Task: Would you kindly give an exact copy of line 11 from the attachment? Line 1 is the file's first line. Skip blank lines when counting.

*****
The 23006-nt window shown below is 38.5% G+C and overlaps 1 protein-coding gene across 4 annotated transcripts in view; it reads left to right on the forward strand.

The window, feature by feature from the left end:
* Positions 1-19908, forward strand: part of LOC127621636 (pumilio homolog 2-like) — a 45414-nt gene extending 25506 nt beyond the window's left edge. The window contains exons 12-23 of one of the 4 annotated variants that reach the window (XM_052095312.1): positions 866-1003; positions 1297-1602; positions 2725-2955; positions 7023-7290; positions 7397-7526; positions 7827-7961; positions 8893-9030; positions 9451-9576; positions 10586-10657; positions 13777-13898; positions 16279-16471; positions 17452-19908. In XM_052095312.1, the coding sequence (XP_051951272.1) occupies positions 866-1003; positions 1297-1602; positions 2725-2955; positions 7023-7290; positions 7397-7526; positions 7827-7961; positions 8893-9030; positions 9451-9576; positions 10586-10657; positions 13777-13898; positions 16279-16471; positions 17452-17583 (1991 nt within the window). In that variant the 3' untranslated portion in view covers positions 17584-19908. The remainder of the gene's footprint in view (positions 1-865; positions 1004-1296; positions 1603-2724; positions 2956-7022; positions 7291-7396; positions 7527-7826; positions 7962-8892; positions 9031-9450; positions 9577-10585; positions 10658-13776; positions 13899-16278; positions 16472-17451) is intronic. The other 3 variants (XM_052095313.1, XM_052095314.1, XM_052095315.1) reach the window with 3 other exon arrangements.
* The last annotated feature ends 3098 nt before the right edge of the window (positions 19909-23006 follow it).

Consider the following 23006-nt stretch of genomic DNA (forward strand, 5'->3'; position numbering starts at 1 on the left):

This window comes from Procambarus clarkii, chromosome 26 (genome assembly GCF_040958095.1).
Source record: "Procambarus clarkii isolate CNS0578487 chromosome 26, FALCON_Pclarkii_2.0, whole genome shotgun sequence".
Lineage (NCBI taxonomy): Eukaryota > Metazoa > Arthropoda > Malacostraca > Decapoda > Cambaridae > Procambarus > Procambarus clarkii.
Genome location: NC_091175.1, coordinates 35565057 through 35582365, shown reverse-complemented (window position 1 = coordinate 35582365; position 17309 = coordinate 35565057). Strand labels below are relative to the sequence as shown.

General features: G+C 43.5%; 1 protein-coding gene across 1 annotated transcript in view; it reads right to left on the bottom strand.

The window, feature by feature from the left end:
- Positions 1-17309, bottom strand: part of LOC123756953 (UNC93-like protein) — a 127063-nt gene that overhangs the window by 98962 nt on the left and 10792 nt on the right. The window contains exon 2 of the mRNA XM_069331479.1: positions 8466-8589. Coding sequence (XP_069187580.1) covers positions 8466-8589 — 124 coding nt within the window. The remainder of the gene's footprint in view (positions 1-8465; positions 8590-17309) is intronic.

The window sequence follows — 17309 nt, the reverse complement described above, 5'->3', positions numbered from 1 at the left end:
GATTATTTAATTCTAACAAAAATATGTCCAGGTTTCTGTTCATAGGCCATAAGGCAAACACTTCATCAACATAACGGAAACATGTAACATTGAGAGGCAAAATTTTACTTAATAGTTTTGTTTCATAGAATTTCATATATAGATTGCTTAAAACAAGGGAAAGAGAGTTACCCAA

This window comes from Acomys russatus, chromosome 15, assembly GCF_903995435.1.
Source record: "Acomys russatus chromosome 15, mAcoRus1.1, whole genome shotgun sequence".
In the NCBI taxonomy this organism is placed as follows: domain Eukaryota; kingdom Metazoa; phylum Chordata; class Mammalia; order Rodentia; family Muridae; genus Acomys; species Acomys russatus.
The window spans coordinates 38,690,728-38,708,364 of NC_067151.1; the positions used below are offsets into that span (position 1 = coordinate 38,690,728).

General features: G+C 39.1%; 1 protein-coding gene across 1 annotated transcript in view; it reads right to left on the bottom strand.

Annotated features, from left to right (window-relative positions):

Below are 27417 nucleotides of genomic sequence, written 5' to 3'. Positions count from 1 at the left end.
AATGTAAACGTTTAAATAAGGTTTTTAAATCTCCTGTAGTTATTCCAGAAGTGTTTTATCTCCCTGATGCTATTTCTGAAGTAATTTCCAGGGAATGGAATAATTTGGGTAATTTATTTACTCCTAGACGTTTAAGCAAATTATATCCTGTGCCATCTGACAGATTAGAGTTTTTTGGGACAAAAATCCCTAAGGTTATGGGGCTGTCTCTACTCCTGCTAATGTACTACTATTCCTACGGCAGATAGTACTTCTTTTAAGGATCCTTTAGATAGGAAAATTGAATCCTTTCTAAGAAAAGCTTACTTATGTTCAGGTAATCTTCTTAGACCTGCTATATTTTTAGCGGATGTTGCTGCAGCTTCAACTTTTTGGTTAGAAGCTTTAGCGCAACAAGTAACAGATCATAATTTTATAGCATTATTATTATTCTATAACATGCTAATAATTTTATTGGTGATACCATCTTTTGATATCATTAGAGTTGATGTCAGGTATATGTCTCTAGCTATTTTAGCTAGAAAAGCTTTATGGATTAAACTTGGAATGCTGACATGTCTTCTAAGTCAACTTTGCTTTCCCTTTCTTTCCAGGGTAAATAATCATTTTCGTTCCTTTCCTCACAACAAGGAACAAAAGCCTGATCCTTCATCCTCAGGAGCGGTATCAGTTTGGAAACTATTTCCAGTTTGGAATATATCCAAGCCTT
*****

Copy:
The window, feature by feature from the left end: